A few miles from the glitzy casinos of the Las Vegas strip stands a highly secure, 407,000-square foot building which — according to the man who operates it — is the most energy efficient, high-density data center in the world.
Rob Roy, the CEO, founder and chairman of Switch Communications Group, is walking the halls of his seventh and most impressive data center, the SuperNAP, from which he provides co-location services to some of the world's biggest organizations. At 3 p.m., one hour into giving a tour, it's clear that Roy is not a man who easily runs out of energy.
“Do we have a time limit?” he asks. “This is my last thing of the day, so I'll just talk till midnight.”
The tour ends by 4 p.m., eight hours early, but Roy has plenty of time to explain why the SuperNAP is a safe bet for organizations with the strictest uptime and security requirements. What makes the SuperNAP so interesting? Here are some of the highlights:
Guaranteed 100% uptime
Five nines of availability doesn't impress Roy. “We give 100% service-level agreements, guaranteed,” he says. “Obviously, that's a big monetary risk if I didn't feel this design was ready for that. Our NAP 4 facility, which is our next biggest site [and also in Las Vegas], for three years has had 100% uptime.”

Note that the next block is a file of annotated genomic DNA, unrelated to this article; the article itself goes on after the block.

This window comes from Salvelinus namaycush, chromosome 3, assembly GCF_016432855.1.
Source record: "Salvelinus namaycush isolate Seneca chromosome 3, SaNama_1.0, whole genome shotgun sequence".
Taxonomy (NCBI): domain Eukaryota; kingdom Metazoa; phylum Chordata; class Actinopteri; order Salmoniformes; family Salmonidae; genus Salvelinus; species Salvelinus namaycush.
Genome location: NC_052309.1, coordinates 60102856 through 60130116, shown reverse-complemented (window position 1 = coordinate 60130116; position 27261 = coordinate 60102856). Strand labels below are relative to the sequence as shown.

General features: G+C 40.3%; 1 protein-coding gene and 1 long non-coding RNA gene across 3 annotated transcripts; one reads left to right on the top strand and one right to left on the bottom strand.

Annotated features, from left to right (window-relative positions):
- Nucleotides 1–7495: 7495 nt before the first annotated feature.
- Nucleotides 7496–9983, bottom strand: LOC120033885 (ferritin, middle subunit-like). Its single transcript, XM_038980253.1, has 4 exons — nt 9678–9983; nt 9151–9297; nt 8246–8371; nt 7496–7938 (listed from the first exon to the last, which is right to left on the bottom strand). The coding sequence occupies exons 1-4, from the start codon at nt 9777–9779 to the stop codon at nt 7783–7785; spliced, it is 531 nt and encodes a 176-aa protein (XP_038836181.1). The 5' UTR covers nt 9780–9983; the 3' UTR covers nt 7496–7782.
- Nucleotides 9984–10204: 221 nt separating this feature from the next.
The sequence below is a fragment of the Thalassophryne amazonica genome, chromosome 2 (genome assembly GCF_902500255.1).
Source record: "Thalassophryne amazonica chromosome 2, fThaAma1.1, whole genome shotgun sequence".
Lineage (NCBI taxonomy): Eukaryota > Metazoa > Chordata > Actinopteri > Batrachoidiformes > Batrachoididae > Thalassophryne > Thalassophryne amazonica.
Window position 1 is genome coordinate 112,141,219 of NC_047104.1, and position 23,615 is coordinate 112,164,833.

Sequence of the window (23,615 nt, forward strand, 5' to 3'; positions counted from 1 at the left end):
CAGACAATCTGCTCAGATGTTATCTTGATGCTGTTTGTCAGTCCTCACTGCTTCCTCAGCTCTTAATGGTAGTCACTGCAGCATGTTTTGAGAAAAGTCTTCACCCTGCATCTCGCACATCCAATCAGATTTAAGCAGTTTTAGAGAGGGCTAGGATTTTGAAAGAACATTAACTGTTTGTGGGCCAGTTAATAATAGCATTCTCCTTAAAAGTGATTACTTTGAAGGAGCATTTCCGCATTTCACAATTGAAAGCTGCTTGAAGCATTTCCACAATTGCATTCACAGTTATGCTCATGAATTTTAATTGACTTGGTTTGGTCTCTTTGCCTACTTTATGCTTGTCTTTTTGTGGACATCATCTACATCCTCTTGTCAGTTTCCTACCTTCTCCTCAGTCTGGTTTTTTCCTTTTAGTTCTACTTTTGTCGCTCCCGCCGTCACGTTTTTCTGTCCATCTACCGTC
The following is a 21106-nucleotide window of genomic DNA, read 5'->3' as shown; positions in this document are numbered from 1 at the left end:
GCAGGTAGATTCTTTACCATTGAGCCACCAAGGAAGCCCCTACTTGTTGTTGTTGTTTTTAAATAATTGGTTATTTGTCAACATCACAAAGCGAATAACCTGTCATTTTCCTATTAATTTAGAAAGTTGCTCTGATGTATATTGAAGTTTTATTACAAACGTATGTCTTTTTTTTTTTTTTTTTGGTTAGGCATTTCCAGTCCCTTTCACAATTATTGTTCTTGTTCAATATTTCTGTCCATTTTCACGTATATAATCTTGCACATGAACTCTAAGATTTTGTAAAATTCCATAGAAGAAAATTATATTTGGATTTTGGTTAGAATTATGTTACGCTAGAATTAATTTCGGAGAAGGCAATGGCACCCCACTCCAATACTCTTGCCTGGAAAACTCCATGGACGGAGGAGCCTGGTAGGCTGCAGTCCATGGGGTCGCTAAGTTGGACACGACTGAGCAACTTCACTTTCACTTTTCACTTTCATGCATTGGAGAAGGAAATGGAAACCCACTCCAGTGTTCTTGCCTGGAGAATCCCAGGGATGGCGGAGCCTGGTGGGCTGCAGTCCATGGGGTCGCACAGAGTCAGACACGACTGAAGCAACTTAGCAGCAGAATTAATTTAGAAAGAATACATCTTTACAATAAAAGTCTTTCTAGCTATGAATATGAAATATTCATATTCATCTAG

The SuperNAP (network access point) operates its own 250 megavolts ampere (MVA) substation, 146 MVA of generator capacity and 84 MVA of UPS (uninterruptable power supply), topped off with 30,000 tons of redundant cooling.
“Our network for six years has never had an outage,” Roy says. “Every single part of it fails. In any given month, something fails. Blades fail, Cisco routers fail, carriers fail, Sprint fails, Verizon fails, AT&T fails. But we build this stuff in such a redundant manner. The chance of something happening with us where you have an outage is really less than anywhere from a design standpoint.”
Switch began life in 2000 as a government contractor and has built seven data centers meeting the high levels of security demanded by government and military clients. Military-trained security staff protects the SuperNAP, with at least three guards on site at any given moment.
“By the time you got into this building, you went through our $2 million blast wall, live armed security and six or seven layers,” Roy says. “You went through biometrics.” Although customer equipment is locked inside cages, Roy says the cages are superfluous. “I really believe at this site we would never have to put a cage on anything because by the time you're here you've been so researched.”
Switch has built all seven of its data centers in Vegas because of the region's relative lack of natural disasters. The SuperNAP is six miles from the Vegas airport, far enough to stay out of the path of incoming and outgoing planes, but near enough to be in a designated no-flight zone, guaranteeing that no planes will fly over the data center, according to Roy.
One other nice touch helps keep the SuperNAP equipment free of dirt and particles: Visitors must frequently walk over sticky white mats, which grab dirt from the bottoms of one's shoes and are common in the military, aerospace, microelectronics, pharmaceutical and hospital industries.
Focus on power and cooling